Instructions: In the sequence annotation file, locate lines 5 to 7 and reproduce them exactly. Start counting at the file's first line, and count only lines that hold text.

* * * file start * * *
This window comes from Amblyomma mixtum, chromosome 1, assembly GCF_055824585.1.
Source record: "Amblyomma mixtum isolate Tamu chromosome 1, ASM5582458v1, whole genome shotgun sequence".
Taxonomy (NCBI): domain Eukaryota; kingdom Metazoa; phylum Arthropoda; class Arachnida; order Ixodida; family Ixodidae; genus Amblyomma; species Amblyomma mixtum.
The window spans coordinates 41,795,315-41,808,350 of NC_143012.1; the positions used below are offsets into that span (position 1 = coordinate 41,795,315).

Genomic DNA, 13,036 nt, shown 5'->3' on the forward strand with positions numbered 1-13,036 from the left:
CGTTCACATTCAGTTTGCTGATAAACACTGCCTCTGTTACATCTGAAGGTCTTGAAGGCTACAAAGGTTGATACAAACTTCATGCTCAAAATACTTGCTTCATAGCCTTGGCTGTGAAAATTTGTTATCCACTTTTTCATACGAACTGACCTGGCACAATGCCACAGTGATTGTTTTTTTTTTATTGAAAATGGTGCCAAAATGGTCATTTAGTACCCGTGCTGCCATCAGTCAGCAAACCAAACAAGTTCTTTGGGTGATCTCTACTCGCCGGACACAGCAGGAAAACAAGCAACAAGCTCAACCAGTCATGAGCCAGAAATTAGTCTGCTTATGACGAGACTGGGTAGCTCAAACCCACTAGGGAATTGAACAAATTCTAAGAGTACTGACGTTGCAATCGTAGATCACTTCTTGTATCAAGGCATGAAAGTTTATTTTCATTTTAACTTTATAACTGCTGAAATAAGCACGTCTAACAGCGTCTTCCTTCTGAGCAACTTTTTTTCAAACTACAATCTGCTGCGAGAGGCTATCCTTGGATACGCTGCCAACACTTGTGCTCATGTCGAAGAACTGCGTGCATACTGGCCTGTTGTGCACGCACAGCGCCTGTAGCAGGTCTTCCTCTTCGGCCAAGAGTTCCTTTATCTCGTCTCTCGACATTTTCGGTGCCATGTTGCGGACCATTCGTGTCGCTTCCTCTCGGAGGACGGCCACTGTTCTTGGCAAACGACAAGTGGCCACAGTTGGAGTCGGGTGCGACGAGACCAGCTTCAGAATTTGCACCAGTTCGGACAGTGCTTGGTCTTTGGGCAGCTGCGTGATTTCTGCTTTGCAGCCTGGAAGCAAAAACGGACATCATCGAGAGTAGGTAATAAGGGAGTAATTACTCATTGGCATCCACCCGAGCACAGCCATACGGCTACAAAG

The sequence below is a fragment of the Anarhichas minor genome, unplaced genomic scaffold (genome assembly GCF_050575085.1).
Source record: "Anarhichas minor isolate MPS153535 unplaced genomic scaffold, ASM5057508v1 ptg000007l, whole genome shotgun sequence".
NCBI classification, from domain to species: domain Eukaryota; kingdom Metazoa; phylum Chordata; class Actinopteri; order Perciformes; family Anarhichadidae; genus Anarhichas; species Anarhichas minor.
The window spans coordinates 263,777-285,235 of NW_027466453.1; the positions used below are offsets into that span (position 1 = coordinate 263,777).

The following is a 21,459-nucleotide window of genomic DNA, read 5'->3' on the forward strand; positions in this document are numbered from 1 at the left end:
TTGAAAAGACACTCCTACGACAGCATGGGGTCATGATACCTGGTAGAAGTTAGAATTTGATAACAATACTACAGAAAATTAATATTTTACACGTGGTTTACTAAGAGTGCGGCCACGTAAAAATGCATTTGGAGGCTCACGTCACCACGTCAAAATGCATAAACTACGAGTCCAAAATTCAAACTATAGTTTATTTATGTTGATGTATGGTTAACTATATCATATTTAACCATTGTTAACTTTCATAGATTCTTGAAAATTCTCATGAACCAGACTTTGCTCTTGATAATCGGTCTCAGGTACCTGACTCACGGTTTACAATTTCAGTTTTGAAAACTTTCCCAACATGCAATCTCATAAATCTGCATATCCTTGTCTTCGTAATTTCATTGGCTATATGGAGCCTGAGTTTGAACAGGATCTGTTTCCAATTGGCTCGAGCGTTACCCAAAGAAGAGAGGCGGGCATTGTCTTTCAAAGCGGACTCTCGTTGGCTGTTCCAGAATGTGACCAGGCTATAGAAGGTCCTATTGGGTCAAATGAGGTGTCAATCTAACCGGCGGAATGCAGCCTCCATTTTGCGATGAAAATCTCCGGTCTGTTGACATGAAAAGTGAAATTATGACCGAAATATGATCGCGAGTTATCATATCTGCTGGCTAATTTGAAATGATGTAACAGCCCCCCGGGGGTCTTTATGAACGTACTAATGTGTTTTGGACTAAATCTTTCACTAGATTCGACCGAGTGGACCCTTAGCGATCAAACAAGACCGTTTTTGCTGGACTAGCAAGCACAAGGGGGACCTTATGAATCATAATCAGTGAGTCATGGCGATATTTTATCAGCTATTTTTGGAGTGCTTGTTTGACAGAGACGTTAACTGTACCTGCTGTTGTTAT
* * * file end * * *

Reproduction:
Genomic DNA, 13,036 nt, shown 5'->3' on the forward strand with positions numbered 1-13,036 from the left:
CGTTCACATTCAGTTTGCTGATAAACACTGCCTCTGTTACATCTGAAGGTCTTGAAGGCTACAAAGGTTGATACAAACTTCATGCTCAAAATACTTGCTTCATAGCCTTGGCTGTGAAAATTTGTTATCCACTTTTTCATACGAACTGACCTGGCACAATGCCACAGTGATTGTTTTTTTTTTATTGAAAATGGTGCCAAAATGGTCATTTAGTACCCGTGCTGCCATCAGTCAGCAAACCAAACAAGTTCTTTGGGTGATCTCTACTCGCCGGACACAGCAGGAAAACAAGCAACAAGCTCAACCAGTCATGAGCCAGAAATTAGTCTGCTTATGACGAGACTGGGTAGCTCAAACCCACTAGGGAATTGAACAAATTCTAAGAGTACTGACGTTGCAATCGTAGATCACTTCTTGTATCAAGGCATGAAAGTTTATTTTCATTTTAACTTTATAACTGCTGAAATAAGCACGTCTAACAGCGTCTTCCTTCTGAGCAACTTTTTTTCAAACTACAATCTGCTGCGAGAGGCTATCCTTGGATACGCTGCCAACACTTGTGCTCATGTCGAAGAACTGCGTGCATACTGGCCTGTTGTGCACGCACAGCGCCTGTAGCAGGTCTTCCTCTTCGGCCAAGAGTTCCTTTATCTCGTCTCTCGACATTTTCGGTGCCATGTTGCGGACCATTCGTGTCGCTTCCTCTCGGAGGACGGCCACTGTTCTTGGCAAACGACAAGTGGCCACAGTTGGAGTCGGGTGCGACGAGACCAGCTTCAGAATTTGCACCAGTTCGGACAGTGCTTGGTCTTTGGGCAGCTGCGTGATTTCTGCTTTGCAGCCTGGAAGCAAAAACGGACATCATCGAGAGTAGGTAATAAGGGAGTAATTACTCATTGGCATCCACCCGAGCACAGCCATACGGCTACAAAG

The sequence below is a fragment of the Anarhichas minor genome, unplaced genomic scaffold (genome assembly GCF_050575085.1).